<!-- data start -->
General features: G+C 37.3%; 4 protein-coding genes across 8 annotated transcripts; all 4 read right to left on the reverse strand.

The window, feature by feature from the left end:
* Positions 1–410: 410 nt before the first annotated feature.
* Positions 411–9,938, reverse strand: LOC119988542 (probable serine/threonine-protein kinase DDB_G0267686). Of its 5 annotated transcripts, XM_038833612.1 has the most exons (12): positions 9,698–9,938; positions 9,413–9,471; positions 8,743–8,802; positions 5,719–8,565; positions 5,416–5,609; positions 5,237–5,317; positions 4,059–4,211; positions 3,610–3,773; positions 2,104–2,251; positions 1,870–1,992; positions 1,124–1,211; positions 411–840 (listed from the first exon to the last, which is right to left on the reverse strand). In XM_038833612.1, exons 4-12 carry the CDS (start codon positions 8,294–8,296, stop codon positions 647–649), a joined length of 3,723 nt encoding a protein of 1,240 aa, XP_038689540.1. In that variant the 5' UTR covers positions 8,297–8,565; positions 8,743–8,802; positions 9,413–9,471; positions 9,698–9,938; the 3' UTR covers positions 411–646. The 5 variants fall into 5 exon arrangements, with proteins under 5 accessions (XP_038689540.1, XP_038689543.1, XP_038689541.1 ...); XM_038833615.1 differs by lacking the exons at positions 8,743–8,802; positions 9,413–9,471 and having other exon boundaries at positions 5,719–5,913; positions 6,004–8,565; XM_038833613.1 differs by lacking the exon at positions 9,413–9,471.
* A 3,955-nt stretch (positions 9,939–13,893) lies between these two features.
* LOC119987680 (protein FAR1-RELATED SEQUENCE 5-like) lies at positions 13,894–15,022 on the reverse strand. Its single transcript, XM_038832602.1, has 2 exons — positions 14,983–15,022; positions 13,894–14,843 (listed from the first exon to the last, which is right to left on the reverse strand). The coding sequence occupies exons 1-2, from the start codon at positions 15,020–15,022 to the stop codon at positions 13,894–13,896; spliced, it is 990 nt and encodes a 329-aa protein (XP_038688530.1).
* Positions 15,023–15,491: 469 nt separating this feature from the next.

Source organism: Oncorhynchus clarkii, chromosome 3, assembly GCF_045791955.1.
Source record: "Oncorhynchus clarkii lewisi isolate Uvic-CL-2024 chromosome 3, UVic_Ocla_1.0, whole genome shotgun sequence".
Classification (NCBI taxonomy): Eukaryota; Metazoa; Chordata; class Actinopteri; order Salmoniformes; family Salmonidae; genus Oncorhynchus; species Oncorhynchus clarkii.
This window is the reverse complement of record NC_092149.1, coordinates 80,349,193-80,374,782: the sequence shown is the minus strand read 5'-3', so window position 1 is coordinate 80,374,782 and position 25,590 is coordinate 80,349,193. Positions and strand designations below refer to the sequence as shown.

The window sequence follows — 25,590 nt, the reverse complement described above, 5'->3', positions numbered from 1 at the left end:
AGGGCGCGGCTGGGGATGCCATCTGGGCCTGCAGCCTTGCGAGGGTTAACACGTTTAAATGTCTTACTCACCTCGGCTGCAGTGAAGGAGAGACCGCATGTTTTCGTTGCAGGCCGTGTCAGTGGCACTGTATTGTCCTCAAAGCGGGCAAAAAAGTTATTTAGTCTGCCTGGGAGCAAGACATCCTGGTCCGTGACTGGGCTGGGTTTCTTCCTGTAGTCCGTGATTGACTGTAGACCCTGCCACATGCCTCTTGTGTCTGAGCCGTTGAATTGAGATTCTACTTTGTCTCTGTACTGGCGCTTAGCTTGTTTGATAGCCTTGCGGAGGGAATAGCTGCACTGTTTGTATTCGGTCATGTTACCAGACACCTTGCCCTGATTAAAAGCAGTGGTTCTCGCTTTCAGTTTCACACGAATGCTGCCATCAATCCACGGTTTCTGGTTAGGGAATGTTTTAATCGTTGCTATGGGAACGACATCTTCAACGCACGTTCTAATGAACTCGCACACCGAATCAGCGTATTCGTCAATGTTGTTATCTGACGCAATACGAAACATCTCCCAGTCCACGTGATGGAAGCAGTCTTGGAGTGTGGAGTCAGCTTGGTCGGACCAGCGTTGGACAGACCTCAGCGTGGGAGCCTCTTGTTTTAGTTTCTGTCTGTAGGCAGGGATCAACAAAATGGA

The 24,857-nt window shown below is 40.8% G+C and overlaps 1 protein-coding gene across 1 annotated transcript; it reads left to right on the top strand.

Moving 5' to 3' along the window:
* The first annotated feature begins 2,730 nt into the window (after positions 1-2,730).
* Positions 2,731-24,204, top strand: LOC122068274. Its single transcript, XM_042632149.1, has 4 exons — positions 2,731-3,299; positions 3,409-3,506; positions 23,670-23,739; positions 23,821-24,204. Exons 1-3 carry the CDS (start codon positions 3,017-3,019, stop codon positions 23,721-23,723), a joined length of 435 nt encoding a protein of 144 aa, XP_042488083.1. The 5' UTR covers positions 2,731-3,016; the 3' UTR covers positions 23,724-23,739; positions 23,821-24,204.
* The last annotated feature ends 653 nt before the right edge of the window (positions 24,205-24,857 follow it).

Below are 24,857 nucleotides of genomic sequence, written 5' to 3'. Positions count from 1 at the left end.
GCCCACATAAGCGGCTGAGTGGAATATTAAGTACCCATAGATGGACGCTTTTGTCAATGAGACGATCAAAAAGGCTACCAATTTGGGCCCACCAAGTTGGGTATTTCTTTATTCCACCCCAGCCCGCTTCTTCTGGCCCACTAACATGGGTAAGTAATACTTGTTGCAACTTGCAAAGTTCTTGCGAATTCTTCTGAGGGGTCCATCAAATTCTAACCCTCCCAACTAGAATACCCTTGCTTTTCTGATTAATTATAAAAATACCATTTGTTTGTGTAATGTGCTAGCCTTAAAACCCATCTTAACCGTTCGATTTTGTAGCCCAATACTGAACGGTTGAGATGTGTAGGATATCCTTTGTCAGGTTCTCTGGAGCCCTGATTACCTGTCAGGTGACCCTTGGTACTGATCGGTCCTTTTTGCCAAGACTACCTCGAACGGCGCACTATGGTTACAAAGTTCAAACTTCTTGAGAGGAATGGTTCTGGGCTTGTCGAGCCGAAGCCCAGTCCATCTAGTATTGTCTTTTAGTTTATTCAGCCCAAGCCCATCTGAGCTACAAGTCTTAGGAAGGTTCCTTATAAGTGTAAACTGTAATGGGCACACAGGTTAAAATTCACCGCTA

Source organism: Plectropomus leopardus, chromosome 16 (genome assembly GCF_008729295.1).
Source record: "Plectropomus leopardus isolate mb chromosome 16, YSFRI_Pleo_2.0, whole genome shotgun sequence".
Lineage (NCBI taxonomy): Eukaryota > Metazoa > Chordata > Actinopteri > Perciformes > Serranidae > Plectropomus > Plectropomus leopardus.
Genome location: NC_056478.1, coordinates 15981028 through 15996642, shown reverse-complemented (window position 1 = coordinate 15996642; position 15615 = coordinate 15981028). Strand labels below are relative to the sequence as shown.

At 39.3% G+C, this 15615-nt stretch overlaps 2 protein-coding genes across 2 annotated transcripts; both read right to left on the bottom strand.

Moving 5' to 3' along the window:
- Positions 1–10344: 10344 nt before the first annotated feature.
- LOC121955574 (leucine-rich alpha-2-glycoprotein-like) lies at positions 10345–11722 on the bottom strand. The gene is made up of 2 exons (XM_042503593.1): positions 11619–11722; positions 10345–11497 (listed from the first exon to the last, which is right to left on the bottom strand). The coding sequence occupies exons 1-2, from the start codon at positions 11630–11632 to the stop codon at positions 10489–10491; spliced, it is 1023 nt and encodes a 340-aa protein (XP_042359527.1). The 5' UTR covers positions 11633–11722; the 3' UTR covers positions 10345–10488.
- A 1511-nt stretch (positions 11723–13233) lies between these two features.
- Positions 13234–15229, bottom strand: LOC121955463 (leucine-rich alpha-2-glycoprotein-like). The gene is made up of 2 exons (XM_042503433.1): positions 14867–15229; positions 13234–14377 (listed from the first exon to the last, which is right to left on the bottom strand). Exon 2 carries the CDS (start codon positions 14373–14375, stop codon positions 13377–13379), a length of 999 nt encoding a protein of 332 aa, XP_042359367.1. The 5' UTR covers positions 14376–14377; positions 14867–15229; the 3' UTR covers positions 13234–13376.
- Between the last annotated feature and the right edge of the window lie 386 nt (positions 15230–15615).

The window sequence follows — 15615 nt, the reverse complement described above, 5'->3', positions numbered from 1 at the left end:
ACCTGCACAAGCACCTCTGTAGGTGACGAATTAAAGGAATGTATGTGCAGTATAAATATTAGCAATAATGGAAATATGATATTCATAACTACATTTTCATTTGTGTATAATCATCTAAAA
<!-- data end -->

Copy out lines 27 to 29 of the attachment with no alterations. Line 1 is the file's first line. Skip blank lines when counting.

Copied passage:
- Positions 1–10344: 10344 nt before the first annotated feature.
- LOC121955574 (leucine-rich alpha-2-glycoprotein-like) lies at positions 10345–11722 on the bottom strand. The gene is made up of 2 exons (XM_042503593.1): positions 11619–11722; positions 10345–11497 (listed from the first exon to the last, which is right to left on the bottom strand). The coding sequence occupies exons 1-2, from the start codon at positions 11630–11632 to the stop codon at positions 10489–10491; spliced, it is 1023 nt and encodes a 340-aa protein (XP_042359527.1). The 5' UTR covers positions 11633–11722; the 3' UTR covers positions 10345–10488.
- A 1511-nt stretch (positions 11723–13233) lies between these two features.